The Echo Nest has expanded its Rosetta Stone platform meaning that developers can summon precise elements from a range of sources to include within apps, and this now involves Songkick’s data too. The Rosetta Stone is a data translator for music services, helping developers get accurate data for artists and songs to build apps of all kinds across multiple platforms.
The Echo Nest’s main offering is based on its database of around 30m songs and 1.5m artists, which is automatically derived using Web crawling, data mining and digital signal processing. The platform enables developers and media companies to integrate music data across their products.
Last June The Echo Nest partnered with 7digital and MusicBrainz, which culminated in the launch of Echoprint, an open source version of Shazam. And in August, it announced another partnership with eMusic, a digital music service for independent music collectors.
This was followed by a Twitter hook-up in January to let developers link musicians’ tweets to their music, then Seatwave got in with the The Echo Nest too so that developers could integrate ticketing features into their apps, before finally integrating APIs with Spotify last month. Over 340 applications have been built on The Echo Nest platform.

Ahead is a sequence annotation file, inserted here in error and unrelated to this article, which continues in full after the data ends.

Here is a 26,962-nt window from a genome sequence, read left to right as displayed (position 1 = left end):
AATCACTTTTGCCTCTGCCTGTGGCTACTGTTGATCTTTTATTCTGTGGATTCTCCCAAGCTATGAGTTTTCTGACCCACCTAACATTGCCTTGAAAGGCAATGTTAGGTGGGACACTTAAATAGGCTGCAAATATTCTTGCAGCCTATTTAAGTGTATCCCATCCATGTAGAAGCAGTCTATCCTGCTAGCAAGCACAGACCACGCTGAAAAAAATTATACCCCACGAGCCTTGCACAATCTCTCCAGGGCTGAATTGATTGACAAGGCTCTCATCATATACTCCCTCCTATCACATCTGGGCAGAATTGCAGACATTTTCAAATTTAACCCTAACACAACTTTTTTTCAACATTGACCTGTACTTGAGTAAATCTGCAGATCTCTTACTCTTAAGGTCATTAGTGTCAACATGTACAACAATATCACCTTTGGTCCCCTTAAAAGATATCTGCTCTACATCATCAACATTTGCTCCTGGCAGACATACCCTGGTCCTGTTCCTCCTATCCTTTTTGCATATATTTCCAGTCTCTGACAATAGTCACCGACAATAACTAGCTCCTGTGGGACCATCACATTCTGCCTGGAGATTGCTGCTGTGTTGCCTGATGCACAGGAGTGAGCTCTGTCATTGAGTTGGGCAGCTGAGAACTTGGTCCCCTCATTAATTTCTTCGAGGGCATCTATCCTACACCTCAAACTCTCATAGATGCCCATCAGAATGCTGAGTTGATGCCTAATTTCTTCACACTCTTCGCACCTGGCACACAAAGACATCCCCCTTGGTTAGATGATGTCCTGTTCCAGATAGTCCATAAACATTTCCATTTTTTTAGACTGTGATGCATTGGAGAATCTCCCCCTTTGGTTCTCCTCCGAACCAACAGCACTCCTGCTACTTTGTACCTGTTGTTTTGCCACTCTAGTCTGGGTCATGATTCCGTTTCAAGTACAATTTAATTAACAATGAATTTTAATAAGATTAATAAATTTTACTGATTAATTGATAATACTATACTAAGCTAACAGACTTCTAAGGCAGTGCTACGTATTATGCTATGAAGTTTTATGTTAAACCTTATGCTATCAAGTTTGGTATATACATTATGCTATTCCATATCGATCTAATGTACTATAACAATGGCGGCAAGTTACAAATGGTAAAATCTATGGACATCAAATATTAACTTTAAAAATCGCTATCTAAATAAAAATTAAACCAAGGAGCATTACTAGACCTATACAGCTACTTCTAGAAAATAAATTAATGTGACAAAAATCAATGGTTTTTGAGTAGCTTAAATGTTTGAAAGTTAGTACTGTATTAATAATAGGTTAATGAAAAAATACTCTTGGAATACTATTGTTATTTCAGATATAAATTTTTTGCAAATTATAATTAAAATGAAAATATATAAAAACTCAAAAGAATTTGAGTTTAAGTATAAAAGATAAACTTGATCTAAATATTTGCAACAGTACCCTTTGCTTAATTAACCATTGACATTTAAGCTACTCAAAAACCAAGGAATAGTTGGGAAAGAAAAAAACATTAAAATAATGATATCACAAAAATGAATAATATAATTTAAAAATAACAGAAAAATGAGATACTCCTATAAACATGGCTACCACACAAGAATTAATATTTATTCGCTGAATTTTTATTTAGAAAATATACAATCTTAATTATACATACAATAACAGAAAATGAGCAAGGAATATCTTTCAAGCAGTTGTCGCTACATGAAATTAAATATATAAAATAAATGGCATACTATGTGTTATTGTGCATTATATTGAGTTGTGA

Now Songkick, which itself partnered with Spotify last month, is lending its data to The Echo Nest to help spread what is one of the largest single sources of live music data on the Web.
If you’re new to Songkick, it’s used by music fans to analyze their digital music collections and track bands to discover when and where they are performing, and then buy tickets. It aggregates artists, concerts, festivals, venues, and ticket information from across 70 countries, so fans can receive personalized alerts for upcoming shows in their town and find the best ticket offers.
Whilst thousands of developers already use the Songkick API to create apps, such as Gigbeat, Kickalert, and Venue.FM, with The Echo Nest on board, even more music fans will hear about concerts before tickets go on sale.
“The majority of Songkick’s team are developers passionate about making concert-going easier, so investing in our API and developer community is a priority for us,” said Ian Hogarth, Songkick CEO and co-founder. “We believe this will unlock further breakthroughs in concert technology. We’re really excited about the range of awesome apps built on top of Songkick’s data at Hack Days around the world so far and hope this integration with The Echo Nest leads to many more people seeing what they can build with our data.”
The Echo Nest was founded in 2005 from the dissertation work of two students at the MIT Media Lab, and in October 2010, it secured $7 million in funding to drive its growth. It’s probably also worth noting that Songkick and The Echo Nest have worked together over the years on Hack Days around the world where developers have been able to play with both APIs.